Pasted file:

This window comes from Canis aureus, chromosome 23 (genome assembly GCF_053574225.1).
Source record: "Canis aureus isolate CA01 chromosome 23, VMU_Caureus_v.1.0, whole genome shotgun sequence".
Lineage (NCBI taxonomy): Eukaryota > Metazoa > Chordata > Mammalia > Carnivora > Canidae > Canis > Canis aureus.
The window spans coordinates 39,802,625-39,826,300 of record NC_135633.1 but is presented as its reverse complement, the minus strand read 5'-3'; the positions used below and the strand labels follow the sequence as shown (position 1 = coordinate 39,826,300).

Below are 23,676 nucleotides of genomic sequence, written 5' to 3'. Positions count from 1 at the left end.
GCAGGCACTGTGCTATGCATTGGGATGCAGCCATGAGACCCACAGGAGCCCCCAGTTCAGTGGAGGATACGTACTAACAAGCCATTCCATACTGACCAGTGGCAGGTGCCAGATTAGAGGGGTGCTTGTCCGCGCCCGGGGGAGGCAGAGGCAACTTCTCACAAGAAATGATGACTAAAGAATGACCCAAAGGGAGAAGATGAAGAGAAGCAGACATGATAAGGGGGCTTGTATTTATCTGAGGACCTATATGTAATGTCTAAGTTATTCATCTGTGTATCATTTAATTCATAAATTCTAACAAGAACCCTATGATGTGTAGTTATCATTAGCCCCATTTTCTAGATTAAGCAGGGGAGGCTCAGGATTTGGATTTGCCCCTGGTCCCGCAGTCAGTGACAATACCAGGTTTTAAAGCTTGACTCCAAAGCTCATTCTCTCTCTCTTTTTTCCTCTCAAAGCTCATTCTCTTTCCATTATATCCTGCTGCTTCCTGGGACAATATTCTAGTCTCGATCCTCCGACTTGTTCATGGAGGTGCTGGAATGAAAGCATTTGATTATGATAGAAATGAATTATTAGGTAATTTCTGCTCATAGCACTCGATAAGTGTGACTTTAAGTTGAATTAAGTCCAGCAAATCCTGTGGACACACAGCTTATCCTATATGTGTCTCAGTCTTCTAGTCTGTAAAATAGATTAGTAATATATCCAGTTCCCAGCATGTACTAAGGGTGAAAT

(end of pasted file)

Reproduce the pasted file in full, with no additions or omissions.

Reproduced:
This window comes from Canis aureus, chromosome 23 (genome assembly GCF_053574225.1).
Source record: "Canis aureus isolate CA01 chromosome 23, VMU_Caureus_v.1.0, whole genome shotgun sequence".
Lineage (NCBI taxonomy): Eukaryota > Metazoa > Chordata > Mammalia > Carnivora > Canidae > Canis > Canis aureus.
The window spans coordinates 39,802,625-39,826,300 of record NC_135633.1 but is presented as its reverse complement, the minus strand read 5'-3'; the positions used below and the strand labels follow the sequence as shown (position 1 = coordinate 39,826,300).

Below are 23,676 nucleotides of genomic sequence, written 5' to 3'. Positions count from 1 at the left end.
GCAGGCACTGTGCTATGCATTGGGATGCAGCCATGAGACCCACAGGAGCCCCCAGTTCAGTGGAGGATACGTACTAACAAGCCATTCCATACTGACCAGTGGCAGGTGCCAGATTAGAGGGGTGCTTGTCCGCGCCCGGGGGAGGCAGAGGCAACTTCTCACAAGAAATGATGACTAAAGAATGACCCAAAGGGAGAAGATGAAGAGAAGCAGACATGATAAGGGGGCTTGTATTTATCTGAGGACCTATATGTAATGTCTAAGTTATTCATCTGTGTATCATTTAATTCATAAATTCTAACAAGAACCCTATGATGTGTAGTTATCATTAGCCCCATTTTCTAGATTAAGCAGGGGAGGCTCAGGATTTGGATTTGCCCCTGGTCCCGCAGTCAGTGACAATACCAGGTTTTAAAGCTTGACTCCAAAGCTCATTCTCTCTCTCTTTTTTCCTCTCAAAGCTCATTCTCTTTCCATTATATCCTGCTGCTTCCTGGGACAATATTCTAGTCTCGATCCTCCGACTTGTTCATGGAGGTGCTGGAATGAAAGCATTTGATTATGATAGAAATGAATTATTAGGTAATTTCTGCTCATAGCACTCGATAAGTGTGACTTTAAGTTGAATTAAGTCCAGCAAATCCTGTGGACACACAGCTTATCCTATATGTGTCTCAGTCTTCTAGTCTGTAAAATAGATTAGTAATATATCCAGTTCCCAGCATGTACTAAGGGTGAAAT